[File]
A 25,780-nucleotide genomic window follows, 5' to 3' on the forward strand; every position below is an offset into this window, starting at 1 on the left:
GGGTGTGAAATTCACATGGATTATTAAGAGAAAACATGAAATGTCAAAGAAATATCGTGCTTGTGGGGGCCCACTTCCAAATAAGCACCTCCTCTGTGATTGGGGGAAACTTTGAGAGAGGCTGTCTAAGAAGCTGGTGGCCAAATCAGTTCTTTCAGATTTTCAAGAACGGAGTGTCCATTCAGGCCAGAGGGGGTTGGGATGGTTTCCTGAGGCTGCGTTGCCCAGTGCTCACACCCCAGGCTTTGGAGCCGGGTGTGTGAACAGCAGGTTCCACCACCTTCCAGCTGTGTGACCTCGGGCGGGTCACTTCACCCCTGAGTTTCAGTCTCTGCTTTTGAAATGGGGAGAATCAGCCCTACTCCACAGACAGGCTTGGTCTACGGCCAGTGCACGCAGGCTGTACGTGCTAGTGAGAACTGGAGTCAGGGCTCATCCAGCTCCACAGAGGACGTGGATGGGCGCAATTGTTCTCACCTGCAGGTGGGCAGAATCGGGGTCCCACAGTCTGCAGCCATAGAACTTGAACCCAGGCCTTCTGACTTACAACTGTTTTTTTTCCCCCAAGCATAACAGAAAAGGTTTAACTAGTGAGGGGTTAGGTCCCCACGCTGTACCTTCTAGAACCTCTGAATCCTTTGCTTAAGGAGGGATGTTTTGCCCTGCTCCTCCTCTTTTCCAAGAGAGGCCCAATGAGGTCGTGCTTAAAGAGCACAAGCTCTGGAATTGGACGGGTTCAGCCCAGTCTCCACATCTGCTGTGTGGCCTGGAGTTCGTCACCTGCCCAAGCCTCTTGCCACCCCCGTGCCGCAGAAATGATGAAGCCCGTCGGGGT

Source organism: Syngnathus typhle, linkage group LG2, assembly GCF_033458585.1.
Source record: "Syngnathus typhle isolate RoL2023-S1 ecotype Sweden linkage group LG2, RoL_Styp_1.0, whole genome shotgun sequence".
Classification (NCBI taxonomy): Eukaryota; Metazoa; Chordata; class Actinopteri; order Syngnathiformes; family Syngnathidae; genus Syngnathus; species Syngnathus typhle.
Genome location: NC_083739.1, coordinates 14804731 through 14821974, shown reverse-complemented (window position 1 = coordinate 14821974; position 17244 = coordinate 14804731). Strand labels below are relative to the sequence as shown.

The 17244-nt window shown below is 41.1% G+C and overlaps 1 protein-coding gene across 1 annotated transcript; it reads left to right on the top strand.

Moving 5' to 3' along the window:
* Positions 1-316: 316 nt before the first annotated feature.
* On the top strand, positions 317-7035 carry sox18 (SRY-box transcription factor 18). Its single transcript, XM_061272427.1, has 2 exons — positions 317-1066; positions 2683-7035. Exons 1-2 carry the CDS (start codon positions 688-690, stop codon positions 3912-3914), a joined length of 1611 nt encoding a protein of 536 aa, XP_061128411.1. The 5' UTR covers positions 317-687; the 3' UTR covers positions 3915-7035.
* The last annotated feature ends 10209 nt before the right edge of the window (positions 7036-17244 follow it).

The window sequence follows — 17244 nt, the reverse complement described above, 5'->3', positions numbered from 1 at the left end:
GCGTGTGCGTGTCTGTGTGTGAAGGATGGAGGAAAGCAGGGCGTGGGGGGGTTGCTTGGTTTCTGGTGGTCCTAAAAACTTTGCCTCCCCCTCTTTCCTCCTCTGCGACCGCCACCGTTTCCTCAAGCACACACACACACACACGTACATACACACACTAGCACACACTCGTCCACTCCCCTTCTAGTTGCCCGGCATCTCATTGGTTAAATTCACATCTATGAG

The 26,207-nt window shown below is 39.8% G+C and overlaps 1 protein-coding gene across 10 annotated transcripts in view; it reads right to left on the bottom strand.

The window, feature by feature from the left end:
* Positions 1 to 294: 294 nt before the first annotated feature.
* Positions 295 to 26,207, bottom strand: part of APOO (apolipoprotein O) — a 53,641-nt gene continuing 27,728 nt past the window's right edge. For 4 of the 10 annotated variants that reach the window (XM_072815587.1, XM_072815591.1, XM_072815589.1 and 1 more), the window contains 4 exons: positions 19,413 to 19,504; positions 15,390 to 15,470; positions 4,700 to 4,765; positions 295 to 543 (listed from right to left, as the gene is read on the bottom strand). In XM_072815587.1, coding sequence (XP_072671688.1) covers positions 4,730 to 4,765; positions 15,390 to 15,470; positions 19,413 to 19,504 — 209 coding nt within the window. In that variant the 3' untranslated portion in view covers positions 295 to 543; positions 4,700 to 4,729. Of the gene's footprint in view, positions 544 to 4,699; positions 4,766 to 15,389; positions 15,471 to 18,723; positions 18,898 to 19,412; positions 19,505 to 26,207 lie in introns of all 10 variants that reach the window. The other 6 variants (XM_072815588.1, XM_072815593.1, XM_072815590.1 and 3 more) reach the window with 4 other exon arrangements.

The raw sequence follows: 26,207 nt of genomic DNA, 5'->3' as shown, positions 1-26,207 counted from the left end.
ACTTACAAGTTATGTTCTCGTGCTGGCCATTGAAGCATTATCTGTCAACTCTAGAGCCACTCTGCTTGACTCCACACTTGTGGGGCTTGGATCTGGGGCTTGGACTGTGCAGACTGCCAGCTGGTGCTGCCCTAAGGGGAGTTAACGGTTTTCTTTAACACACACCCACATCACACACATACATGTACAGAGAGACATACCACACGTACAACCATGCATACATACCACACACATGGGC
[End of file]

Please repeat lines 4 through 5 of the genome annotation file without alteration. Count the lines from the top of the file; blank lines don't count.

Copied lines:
Source record: "Syngnathus typhle isolate RoL2023-S1 ecotype Sweden linkage group LG2, RoL_Styp_1.0, whole genome shotgun sequence".
Classification (NCBI taxonomy): Eukaryota; Metazoa; Chordata; class Actinopteri; order Syngnathiformes; family Syngnathidae; genus Syngnathus; species Syngnathus typhle.